Tatu Ibrahimu, a unit brooder leader under AKM Glitters in Tanzania.

The rewards and risks of fast-changing food systems

Food systems in Africa are undergoing rapid transformation. Rapid population growth and urbanization are changing food markets, as more consumers seek more animal-source foods prepared and sold in novel ways. A young, growing, increasingly educated and connected generation is bringing their enthusiasm and expertise to supply this burgeoning market. Many are not interested in survival farming but rather in running agri-businesses that generate profits from high productivity and meeting the demands of rapidly growing urban populations.

Poultry production is an attractive business to many of Africa’s new entrepreneurs. Unlike the cattle and goats that traditionally dominate meat markets, poultry grows fast, has many offspring, and can be kept in a small area, making them ideally suited to urban and peri-urban farming. Further, there are few religious or cultural restrictions on poultry meat, and lean white meat is also increasingly popular among more health-conscious consumers. Highly productive methods for producing poultry – relying on high inputs and delivering high outputs – have been developed in high-income countries and can be easily transferred to lower-income ones. Higher-income countries can also profitably export poultry to many countries in Africa.

But new opportunities bring new risks and challenges. For example, there is concern that animal welfare may suffer in intensive production. Keeping many genetically similar animals close together may facilitate disease spread and emergence, leading to air and land pollution. There are also risks related to the reliance of high-input livestock systems on processed feed and drugs, which can contaminate livestock products. Moreover, as more consumption occurs in cities and towns, supply chains become longer and more complicated, giving pathogens more opportunities to enter the products – and good conditions to multiply. While little is known about these new, fast-growing production systems, even less is known about their implications for food safety.

Funded by the International Livestock Research Institute (ILRI), One Health Research, Education and Outreach Centre in Africa, as part of its broad engagement with the East African Community on One Health, Wigdan Omer is pursuing her PhD research on poultry systems in Kigali at the Natural Resources Institute (NRI) supervised by researchers from NRI, ILRI, the University of Rwanda and the University of Khartoum. As a first step, she is mapping the emerging poultry chains supplying Kigali and identifying the critical points where food safety hazards can be controlled. Initial research has identified a mosaic of diverse sources. These include medium and large farms producing broilers (meat birds); layer farms selling ‘spent hens’ at the end of their laying life; improved backyard breeds such as Kuroiler; and traditional backyard breeds. Frozen meat is also imported from several countries. She is also conducting a survey evaluating contamination across the value chain and looking for three of the worst pathogens that plague poultry: salmonella, toxigenic Escherichia coli, and staphylococcus.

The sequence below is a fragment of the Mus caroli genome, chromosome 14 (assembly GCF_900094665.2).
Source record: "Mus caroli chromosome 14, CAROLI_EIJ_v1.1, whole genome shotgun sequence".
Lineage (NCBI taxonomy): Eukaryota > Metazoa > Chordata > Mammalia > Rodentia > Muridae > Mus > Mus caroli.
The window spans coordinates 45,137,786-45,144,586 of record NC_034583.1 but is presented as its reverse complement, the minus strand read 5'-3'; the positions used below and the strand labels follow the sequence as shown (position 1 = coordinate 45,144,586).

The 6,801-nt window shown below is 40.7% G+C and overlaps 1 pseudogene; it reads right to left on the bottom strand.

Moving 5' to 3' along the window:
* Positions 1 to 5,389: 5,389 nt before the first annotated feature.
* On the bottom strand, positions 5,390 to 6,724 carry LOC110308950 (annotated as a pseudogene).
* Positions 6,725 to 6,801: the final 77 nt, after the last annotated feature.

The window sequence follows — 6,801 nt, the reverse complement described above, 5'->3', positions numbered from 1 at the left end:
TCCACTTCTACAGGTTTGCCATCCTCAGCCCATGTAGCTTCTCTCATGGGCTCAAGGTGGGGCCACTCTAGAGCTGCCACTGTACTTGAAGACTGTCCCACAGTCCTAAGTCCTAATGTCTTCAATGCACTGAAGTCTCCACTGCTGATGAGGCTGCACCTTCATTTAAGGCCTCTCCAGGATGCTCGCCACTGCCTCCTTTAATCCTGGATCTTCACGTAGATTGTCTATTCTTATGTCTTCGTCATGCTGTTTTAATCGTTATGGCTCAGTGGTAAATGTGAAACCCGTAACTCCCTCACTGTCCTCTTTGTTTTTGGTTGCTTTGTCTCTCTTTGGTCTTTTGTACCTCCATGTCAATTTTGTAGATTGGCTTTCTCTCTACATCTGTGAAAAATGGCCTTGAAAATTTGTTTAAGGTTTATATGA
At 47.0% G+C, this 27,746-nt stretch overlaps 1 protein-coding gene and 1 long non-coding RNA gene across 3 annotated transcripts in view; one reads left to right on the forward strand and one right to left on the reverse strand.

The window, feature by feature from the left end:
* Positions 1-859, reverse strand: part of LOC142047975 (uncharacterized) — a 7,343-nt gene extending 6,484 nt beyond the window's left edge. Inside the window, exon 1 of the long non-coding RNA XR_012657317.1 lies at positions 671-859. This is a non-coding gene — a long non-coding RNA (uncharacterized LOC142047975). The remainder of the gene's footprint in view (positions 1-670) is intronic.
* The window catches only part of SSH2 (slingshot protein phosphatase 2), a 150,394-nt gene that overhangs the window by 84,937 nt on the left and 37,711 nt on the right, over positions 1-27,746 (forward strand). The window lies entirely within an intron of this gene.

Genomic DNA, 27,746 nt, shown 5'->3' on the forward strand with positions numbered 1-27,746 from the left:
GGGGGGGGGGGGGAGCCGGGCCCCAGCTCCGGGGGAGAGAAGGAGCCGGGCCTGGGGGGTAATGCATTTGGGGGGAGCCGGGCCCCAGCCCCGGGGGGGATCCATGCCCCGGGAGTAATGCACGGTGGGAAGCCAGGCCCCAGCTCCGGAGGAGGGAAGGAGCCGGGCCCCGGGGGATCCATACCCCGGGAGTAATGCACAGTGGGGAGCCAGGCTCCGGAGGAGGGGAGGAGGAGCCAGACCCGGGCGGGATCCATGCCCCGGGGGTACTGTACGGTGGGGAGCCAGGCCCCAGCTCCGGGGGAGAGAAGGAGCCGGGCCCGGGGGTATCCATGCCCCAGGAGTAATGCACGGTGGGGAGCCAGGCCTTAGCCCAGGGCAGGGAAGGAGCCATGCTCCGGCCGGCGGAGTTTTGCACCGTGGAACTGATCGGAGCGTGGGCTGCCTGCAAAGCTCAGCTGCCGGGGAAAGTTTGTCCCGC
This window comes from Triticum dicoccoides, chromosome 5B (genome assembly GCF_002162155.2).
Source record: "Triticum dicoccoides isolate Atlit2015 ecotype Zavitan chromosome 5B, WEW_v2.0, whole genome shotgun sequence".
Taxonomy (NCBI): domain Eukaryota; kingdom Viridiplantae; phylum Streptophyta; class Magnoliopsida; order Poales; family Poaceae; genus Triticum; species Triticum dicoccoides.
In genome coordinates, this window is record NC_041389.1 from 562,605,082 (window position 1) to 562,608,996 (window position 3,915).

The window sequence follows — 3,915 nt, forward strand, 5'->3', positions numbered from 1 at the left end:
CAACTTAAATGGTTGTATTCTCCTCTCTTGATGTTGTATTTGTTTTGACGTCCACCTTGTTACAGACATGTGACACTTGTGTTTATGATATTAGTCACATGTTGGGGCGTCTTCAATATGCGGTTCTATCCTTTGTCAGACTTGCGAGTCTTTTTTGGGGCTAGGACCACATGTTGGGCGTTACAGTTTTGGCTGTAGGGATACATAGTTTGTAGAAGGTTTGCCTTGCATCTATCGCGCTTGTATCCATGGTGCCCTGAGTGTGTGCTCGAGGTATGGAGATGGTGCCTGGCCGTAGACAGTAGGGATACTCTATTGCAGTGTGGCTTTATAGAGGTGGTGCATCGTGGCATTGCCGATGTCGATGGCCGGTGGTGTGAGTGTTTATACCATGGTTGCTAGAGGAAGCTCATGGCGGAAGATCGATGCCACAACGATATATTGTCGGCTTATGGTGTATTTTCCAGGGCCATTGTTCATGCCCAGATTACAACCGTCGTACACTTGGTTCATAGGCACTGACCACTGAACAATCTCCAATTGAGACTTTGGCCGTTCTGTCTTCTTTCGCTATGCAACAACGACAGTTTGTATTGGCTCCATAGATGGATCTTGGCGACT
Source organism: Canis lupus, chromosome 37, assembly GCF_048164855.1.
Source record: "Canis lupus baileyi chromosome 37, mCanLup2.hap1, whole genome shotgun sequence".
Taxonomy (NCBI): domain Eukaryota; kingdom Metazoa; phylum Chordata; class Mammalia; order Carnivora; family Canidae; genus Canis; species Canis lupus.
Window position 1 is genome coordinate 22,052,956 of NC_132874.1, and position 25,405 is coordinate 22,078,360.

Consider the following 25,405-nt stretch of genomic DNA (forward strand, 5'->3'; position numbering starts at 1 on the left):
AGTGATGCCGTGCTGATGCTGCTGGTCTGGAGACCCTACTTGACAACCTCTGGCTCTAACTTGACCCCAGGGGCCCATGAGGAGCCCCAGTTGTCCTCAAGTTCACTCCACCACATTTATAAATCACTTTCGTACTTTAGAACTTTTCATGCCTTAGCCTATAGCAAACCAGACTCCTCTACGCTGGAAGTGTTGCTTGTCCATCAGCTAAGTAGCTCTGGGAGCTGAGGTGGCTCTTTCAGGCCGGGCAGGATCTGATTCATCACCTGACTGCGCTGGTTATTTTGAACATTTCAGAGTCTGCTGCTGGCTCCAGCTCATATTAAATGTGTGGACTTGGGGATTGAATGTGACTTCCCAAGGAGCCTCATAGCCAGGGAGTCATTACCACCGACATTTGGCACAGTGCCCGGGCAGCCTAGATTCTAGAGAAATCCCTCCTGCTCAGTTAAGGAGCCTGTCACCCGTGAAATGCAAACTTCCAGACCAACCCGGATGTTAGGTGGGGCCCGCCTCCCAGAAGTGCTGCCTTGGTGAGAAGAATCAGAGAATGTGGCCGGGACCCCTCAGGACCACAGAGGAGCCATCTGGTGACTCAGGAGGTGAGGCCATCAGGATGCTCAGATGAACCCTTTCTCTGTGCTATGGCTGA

Previous research by ILRI and partners has produced actionable and contra-intuitive insights – for example, that modern food systems are not always safe and informal food systems are not always dangerous. For instance, in Vietnam, pork sold in supermarkets failed to meet standards at a higher rate than pork sold in traditional, wet markets without a cold chain.

According to Wigdan, ’This study will help understand and analyse hazards and risks of food pathogens associated with chicken meats in Rwanda as well as bridge the knowledge gap on poultry meat safety in Rwanda. Moreover, it leads to more efficient interventions for foodborne disease associated with poultry meat consumption in households.’

From left to right Jean Bosco, Delia Grace, Florence Mutua and Wigdan Omer after visiting the Rwanda National Quality Testing Laboratories (photo credit: ILRI).


Wigdan Omer is a PhD student supported by the Natural Resources Institute and the One Health Research, Education and Outreach Centre in Africa.

Delia Grace is a contributing scientist at the International Livestock Research Institute (ILRI), in Kenya, and professor of food safety systems at the Natural Resources Institute (NRI), University of Greenwich, in the UK.

Florence Mutua is a scientist at ILRI’s Animal and Human Health program